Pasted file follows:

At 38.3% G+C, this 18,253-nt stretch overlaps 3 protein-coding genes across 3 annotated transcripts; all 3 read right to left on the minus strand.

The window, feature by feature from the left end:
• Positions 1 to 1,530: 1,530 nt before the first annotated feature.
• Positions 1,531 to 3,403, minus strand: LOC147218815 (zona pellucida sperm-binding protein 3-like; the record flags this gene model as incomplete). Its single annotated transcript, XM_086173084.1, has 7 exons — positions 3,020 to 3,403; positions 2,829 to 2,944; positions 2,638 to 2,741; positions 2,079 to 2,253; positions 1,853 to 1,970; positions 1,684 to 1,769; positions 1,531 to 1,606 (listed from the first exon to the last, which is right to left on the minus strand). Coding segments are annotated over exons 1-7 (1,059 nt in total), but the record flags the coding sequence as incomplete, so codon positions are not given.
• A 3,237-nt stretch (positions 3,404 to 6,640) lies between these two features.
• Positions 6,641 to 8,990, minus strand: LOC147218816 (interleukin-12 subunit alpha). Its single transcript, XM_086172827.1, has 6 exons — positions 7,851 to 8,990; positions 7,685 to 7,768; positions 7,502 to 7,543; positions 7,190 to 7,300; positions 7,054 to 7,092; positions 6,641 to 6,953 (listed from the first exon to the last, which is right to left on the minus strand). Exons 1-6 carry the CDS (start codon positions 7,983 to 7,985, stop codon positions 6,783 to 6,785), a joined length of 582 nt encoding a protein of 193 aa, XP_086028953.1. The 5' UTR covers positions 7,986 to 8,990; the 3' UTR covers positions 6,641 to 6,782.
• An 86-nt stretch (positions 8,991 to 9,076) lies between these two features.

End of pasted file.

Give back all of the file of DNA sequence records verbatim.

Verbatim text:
At 38.3% G+C, this 18,253-nt stretch overlaps 3 protein-coding genes across 3 annotated transcripts; all 3 read right to left on the minus strand.

The window, feature by feature from the left end:
• Positions 1 to 1,530: 1,530 nt before the first annotated feature.
• Positions 1,531 to 3,403, minus strand: LOC147218815 (zona pellucida sperm-binding protein 3-like; the record flags this gene model as incomplete). Its single annotated transcript, XM_086173084.1, has 7 exons — positions 3,020 to 3,403; positions 2,829 to 2,944; positions 2,638 to 2,741; positions 2,079 to 2,253; positions 1,853 to 1,970; positions 1,684 to 1,769; positions 1,531 to 1,606 (listed from the first exon to the last, which is right to left on the minus strand). Coding segments are annotated over exons 1-7 (1,059 nt in total), but the record flags the coding sequence as incomplete, so codon positions are not given.
• A 3,237-nt stretch (positions 3,404 to 6,640) lies between these two features.
• Positions 6,641 to 8,990, minus strand: LOC147218816 (interleukin-12 subunit alpha). Its single transcript, XM_086172827.1, has 6 exons — positions 7,851 to 8,990; positions 7,685 to 7,768; positions 7,502 to 7,543; positions 7,190 to 7,300; positions 7,054 to 7,092; positions 6,641 to 6,953 (listed from the first exon to the last, which is right to left on the minus strand). Exons 1-6 carry the CDS (start codon positions 7,983 to 7,985, stop codon positions 6,783 to 6,785), a joined length of 582 nt encoding a protein of 193 aa, XP_086028953.1. The 5' UTR covers positions 7,986 to 8,990; the 3' UTR covers positions 6,641 to 6,782.
• An 86-nt stretch (positions 8,991 to 9,076) lies between these two features.